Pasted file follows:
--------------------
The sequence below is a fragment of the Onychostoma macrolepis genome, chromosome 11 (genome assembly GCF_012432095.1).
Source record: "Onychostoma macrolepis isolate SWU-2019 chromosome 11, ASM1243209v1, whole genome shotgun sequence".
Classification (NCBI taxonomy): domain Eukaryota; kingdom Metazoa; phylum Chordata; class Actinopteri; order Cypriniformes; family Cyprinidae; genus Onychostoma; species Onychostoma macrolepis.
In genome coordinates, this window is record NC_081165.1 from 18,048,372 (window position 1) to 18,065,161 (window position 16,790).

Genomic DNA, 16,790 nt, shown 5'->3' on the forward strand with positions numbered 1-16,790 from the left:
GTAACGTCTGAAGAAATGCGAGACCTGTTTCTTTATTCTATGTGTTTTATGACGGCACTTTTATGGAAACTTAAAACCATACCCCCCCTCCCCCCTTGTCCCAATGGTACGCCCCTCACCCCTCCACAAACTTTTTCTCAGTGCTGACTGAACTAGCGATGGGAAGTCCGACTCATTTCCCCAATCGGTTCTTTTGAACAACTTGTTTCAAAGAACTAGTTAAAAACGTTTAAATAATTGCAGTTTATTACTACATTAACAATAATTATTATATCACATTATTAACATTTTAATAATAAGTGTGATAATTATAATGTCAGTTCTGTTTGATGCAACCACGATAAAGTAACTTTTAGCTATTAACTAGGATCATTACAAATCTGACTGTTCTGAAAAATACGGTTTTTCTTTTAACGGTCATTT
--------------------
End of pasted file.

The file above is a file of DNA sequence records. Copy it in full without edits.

The sequence below is a fragment of the Onychostoma macrolepis genome, chromosome 11 (genome assembly GCF_012432095.1).
Source record: "Onychostoma macrolepis isolate SWU-2019 chromosome 11, ASM1243209v1, whole genome shotgun sequence".
Classification (NCBI taxonomy): domain Eukaryota; kingdom Metazoa; phylum Chordata; class Actinopteri; order Cypriniformes; family Cyprinidae; genus Onychostoma; species Onychostoma macrolepis.
In genome coordinates, this window is record NC_081165.1 from 18,048,372 (window position 1) to 18,065,161 (window position 16,790).

Genomic DNA, 16,790 nt, shown 5'->3' on the forward strand with positions numbered 1-16,790 from the left:
GTAACGTCTGAAGAAATGCGAGACCTGTTTCTTTATTCTATGTGTTTTATGACGGCACTTTTATGGAAACTTAAAACCATACCCCCCCTCCCCCCTTGTCCCAATGGTACGCCCCTCACCCCTCCACAAACTTTTTCTCAGTGCTGACTGAACTAGCGATGGGAAGTCCGACTCATTTCCCCAATCGGTTCTTTTGAACAACTTGTTTCAAAGAACTAGTTAAAAACGTTTAAATAATTGCAGTTTATTACTACATTAACAATAATTATTATATCACATTATTAACATTTTAATAATAAGTGTGATAATTATAATGTCAGTTCTGTTTGATGCAACCACGATAAAGTAACTTTTAGCTATTAACTAGGATCATTACAAATCTGACTGTTCTGAAAAATACGGTTTTTCTTTTAACGGTCATTT